World Cup 2018 clubs compared on 3 statistics associated with winning

A 2012 study finds that 3 statistics are the attacking variables associated the most with winning.

Castellano, Casamichana and Carlos Lago showed that ball possession, the total number of shots, and the total number of shots on target were the most crucial attacking statistics associated with higher odds of winning.

So I scraped data from the match data website, kept the data from the latest qualification rounds and produced a profile of all clubs for which data was available.

The data comes from qualification matches, therefore you need to know that all those stats are from matches disputed within regional associations, like CONCACAF for Central & South America clubs and UEFA for European ones.

So the data is about the football clubs’ performance against other clubs from the same region only.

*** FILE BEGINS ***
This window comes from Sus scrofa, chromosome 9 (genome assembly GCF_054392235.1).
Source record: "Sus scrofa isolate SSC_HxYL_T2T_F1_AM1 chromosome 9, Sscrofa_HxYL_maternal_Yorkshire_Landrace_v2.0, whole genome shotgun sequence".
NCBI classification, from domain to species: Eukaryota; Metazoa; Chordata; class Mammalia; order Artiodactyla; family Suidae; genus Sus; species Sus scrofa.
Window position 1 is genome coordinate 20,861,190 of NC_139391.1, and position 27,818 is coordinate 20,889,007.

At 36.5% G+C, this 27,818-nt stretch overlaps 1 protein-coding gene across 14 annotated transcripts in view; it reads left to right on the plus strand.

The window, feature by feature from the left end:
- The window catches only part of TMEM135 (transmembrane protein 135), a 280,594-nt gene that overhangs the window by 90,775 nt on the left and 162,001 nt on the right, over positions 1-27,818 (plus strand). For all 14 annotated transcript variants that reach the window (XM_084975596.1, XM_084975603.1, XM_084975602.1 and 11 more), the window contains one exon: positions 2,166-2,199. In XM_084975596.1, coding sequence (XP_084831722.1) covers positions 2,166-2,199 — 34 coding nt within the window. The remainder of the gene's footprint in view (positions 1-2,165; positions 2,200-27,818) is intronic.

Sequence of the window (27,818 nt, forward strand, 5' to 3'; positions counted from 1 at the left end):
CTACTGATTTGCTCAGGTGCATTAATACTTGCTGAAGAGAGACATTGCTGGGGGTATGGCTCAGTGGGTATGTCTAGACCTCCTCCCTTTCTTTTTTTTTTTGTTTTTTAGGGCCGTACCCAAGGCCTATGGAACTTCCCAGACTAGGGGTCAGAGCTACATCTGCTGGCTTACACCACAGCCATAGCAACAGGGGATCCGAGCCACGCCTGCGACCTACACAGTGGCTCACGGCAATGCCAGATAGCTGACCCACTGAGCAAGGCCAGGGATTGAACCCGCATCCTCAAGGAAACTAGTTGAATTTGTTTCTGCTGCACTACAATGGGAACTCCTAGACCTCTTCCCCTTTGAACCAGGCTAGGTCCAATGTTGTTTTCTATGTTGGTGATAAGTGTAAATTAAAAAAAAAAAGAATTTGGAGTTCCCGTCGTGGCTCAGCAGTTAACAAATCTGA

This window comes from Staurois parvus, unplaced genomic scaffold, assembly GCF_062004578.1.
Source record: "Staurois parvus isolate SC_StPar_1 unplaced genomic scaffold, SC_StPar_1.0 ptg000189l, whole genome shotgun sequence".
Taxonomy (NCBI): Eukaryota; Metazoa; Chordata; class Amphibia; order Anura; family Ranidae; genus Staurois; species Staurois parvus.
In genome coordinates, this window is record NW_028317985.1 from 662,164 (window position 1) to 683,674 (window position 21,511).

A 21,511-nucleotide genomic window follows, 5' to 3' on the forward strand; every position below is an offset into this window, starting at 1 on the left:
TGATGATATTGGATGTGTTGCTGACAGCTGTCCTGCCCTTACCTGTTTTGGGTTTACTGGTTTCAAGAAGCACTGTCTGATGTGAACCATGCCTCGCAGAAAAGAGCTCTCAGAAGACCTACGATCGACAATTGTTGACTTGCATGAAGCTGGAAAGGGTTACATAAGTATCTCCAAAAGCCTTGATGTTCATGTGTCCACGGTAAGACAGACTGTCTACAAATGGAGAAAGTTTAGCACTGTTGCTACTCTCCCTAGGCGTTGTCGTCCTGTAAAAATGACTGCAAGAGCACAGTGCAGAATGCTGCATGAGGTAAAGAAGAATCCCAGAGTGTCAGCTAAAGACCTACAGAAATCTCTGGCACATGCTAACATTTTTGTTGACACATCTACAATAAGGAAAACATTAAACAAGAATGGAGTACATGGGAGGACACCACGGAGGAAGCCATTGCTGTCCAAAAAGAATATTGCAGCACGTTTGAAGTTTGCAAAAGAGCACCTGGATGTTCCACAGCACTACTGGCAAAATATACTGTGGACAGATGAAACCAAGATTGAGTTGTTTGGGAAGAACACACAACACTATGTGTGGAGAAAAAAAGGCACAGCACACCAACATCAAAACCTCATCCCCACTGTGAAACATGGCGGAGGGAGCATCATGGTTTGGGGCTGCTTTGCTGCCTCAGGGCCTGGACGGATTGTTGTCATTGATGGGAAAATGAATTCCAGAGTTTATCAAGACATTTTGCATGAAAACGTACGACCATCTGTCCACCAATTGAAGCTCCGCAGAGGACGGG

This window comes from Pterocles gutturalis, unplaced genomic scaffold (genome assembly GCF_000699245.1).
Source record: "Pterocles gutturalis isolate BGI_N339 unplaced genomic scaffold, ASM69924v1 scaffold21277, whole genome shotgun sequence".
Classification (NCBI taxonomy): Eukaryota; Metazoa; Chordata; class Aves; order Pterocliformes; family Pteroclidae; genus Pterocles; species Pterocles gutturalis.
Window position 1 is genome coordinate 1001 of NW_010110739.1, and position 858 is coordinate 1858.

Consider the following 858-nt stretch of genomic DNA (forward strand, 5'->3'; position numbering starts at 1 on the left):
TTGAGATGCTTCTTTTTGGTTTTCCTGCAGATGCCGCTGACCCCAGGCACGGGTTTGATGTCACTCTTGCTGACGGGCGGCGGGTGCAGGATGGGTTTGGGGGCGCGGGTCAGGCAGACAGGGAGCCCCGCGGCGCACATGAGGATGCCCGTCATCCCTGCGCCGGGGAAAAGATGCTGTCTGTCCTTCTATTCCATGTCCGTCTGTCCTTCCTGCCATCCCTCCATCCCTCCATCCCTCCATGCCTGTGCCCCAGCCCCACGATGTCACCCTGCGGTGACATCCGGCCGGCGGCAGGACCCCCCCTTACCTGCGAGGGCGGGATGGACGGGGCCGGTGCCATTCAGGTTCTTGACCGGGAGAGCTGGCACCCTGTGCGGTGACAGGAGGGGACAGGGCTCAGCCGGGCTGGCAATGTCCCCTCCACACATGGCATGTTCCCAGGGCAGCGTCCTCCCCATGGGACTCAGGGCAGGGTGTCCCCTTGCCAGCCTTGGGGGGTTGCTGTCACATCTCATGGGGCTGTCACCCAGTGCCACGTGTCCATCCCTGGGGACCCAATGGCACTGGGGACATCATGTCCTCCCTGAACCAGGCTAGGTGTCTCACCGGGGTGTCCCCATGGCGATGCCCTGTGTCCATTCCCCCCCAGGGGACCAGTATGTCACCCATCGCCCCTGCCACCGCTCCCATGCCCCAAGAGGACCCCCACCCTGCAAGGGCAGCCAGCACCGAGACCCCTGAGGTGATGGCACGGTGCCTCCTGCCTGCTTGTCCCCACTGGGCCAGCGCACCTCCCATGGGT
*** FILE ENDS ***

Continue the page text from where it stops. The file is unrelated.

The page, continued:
Visualisations below. You might want to click on them to have a better view.

Here are the clubs compared on those 3 average statistics. The bigger the triangle, the better the team played during qualification matches.

And here are the clubs compared on those 3 average statistics, with a better focus on the 3 key statistics. The higher the country, the better the team played during qualification matches.

All the data was calculated to represent the clubs’ average per match.

For the total shots and total shots on target, figures were standardized. The reference is the highest score obtained by a team, and from which a percentage was calculated for other teams.

For instance, if the most successful team had an average or 15 shots per game and another one had 9, the first team would get its full corner in its triangle for this metric, while the second team would get 60% (9 / 15). The goal (pun intended) was to put everything in percentage for the triangle.

Unfortunately, data for the African clubs was unavailable. As hosts, Russia did not have to qualify.

The data was scraped using Webscraper, the Chrome extension. It was then cleaned in Excel then R, processed and visualized in R and finalized with Illustrator.

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